Nail trims are a common procedure carried out at Vet clinics, at Groomers, or at home.

Do the nails really need a trim?

There are several reasons for owners wanting their pets nails trimmed, but in some  cases the nails do not need to be trimmed at all.

  • Overgrown nails

Some pets to develop overgrown and splayed nails that need to be regularly kept trimmed, especially as they get older.

Cats tend to get thick nails that cannot retract easily, getting caught on carpets or bedding.

  • Scratching owners

For those pets that jump and scratch their owners, cutting nails will only sharpen them, and in many cases the nails are actually not over grown. The jumping is the issue, which should be addressed with some basic manners training.

  •  The sound of nails on hard floors

It is not uncommon to hear nails on hard floors, especially in older pets. In some the nails may well need a trim, however in other older pets, who may have joint or arthritic issues, the nails on the hard floor is an indication that you pet may be a little unsteady on their feet and that uncertainty causes them to try and grip the floor.


How do you trim a dogs nails?

Many owners can be quite confident to trim their pet’s nails at home, whilst others prefer it to be done by a professional.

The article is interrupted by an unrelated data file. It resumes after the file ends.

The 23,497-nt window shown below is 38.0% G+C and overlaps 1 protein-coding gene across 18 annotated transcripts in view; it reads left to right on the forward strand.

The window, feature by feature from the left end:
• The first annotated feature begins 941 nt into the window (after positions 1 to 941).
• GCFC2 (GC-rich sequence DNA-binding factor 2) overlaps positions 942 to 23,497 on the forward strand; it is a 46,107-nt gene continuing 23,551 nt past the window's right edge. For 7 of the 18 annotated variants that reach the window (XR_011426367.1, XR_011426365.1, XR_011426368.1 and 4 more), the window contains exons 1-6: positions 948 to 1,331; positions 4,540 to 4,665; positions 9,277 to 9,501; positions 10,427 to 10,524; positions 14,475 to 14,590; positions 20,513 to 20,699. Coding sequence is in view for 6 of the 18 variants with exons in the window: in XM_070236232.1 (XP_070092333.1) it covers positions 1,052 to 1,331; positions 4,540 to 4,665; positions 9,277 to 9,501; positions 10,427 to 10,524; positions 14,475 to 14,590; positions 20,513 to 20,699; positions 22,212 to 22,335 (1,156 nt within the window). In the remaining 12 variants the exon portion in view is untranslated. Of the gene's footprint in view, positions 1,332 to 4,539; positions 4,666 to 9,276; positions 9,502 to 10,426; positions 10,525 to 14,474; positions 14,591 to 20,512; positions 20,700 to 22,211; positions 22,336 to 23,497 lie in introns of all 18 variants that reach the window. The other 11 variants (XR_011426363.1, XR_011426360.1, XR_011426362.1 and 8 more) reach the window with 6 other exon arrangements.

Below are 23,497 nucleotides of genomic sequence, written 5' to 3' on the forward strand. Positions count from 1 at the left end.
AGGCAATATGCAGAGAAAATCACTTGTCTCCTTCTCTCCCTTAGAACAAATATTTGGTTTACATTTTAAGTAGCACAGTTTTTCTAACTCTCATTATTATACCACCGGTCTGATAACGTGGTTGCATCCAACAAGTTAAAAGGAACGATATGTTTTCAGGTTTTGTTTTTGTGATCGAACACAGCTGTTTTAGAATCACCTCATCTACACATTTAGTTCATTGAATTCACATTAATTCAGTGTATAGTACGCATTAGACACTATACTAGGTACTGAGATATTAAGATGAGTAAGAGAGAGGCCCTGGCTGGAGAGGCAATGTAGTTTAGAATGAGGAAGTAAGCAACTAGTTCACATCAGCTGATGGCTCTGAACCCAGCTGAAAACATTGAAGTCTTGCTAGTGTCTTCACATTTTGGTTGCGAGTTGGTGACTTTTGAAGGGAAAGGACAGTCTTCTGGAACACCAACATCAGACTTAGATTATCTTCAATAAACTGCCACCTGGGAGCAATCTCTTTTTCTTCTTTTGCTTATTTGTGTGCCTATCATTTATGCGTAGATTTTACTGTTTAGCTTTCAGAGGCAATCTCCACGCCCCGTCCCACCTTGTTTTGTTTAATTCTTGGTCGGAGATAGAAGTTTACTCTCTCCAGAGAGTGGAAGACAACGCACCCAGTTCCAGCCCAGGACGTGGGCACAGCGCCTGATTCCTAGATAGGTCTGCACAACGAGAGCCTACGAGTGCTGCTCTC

Trimming nails can have a few challenges. Knowing how short to cut a nail, without hitting the quick (blood supply) and causing pain or bleeding can be a little tricky for some.

How to safely and correctly restrain a pet whilst trimming nails can also be a challenge for some, especially pets who may have a phobia about nail trims.

  • Get a good quality pair of nail trimmers
  • Get you dog used to having their feet and nails examined from a very young age
  • Start by only trimming a few millimeters from the tip
  • Generally the nail should be level with the pad.
  • If you cannot see the pink quick then be even more cautious with how much is trimmed off
  • Reward you pet and make it a positive experience
  • Do it regularly